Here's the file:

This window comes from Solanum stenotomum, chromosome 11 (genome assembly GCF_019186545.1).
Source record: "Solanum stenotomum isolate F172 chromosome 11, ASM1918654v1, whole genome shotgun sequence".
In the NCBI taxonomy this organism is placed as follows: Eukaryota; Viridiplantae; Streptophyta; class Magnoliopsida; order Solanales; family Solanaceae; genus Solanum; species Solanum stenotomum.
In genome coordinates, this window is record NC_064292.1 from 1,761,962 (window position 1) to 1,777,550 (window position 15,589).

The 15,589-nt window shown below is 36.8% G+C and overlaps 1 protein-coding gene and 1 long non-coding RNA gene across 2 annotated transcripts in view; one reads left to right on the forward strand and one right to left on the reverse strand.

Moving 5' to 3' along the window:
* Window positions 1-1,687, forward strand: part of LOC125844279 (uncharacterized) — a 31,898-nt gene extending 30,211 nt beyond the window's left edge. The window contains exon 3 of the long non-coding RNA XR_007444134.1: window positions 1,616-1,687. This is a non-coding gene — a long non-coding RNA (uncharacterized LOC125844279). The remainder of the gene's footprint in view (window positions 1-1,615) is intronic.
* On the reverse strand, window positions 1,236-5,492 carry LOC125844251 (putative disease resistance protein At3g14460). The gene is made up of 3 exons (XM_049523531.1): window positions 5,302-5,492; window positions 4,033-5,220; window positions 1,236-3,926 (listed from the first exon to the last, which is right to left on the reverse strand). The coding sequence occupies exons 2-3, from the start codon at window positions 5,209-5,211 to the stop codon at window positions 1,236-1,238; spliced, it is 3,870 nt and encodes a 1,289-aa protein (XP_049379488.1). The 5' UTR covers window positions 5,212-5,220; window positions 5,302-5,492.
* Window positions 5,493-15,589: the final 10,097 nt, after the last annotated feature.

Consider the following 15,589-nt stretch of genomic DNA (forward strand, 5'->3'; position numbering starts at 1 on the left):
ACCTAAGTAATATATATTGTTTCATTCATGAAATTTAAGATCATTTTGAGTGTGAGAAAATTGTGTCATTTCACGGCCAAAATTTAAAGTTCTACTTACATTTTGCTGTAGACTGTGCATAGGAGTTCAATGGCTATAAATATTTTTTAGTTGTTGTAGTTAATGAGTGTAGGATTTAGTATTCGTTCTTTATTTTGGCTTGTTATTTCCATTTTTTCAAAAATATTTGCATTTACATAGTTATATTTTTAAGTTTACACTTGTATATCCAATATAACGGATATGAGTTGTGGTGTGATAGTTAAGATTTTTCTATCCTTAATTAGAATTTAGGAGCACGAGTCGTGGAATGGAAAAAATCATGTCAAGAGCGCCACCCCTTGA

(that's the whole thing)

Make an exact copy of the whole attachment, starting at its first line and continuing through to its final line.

This window comes from Solanum stenotomum, chromosome 11 (genome assembly GCF_019186545.1).
Source record: "Solanum stenotomum isolate F172 chromosome 11, ASM1918654v1, whole genome shotgun sequence".
In the NCBI taxonomy this organism is placed as follows: Eukaryota; Viridiplantae; Streptophyta; class Magnoliopsida; order Solanales; family Solanaceae; genus Solanum; species Solanum stenotomum.
In genome coordinates, this window is record NC_064292.1 from 1,761,962 (window position 1) to 1,777,550 (window position 15,589).

The 15,589-nt window shown below is 36.8% G+C and overlaps 1 protein-coding gene and 1 long non-coding RNA gene across 2 annotated transcripts in view; one reads left to right on the forward strand and one right to left on the reverse strand.

Moving 5' to 3' along the window:
* Window positions 1-1,687, forward strand: part of LOC125844279 (uncharacterized) — a 31,898-nt gene extending 30,211 nt beyond the window's left edge. The window contains exon 3 of the long non-coding RNA XR_007444134.1: window positions 1,616-1,687. This is a non-coding gene — a long non-coding RNA (uncharacterized LOC125844279). The remainder of the gene's footprint in view (window positions 1-1,615) is intronic.
* On the reverse strand, window positions 1,236-5,492 carry LOC125844251 (putative disease resistance protein At3g14460). The gene is made up of 3 exons (XM_049523531.1): window positions 5,302-5,492; window positions 4,033-5,220; window positions 1,236-3,926 (listed from the first exon to the last, which is right to left on the reverse strand). The coding sequence occupies exons 2-3, from the start codon at window positions 5,209-5,211 to the stop codon at window positions 1,236-1,238; spliced, it is 3,870 nt and encodes a 1,289-aa protein (XP_049379488.1). The 5' UTR covers window positions 5,212-5,220; window positions 5,302-5,492.
* Window positions 5,493-15,589: the final 10,097 nt, after the last annotated feature.

Consider the following 15,589-nt stretch of genomic DNA (forward strand, 5'->3'; position numbering starts at 1 on the left):
ACCTAAGTAATATATATTGTTTCATTCATGAAATTTAAGATCATTTTGAGTGTGAGAAAATTGTGTCATTTCACGGCCAAAATTTAAAGTTCTACTTACATTTTGCTGTAGACTGTGCATAGGAGTTCAATGGCTATAAATATTTTTTAGTTGTTGTAGTTAATGAGTGTAGGATTTAGTATTCGTTCTTTATTTTGGCTTGTTATTTCCATTTTTTCAAAAATATTTGCATTTACATAGTTATATTTTTAAGTTTACACTTGTATATCCAATATAACGGATATGAGTTGTGGTGTGATAGTTAAGATTTTTCTATCCTTAATTAGAATTTAGGAGCACGAGTCGTGGAATGGAAAAAATCATGTCAAGAGCGCCACCCCTTGA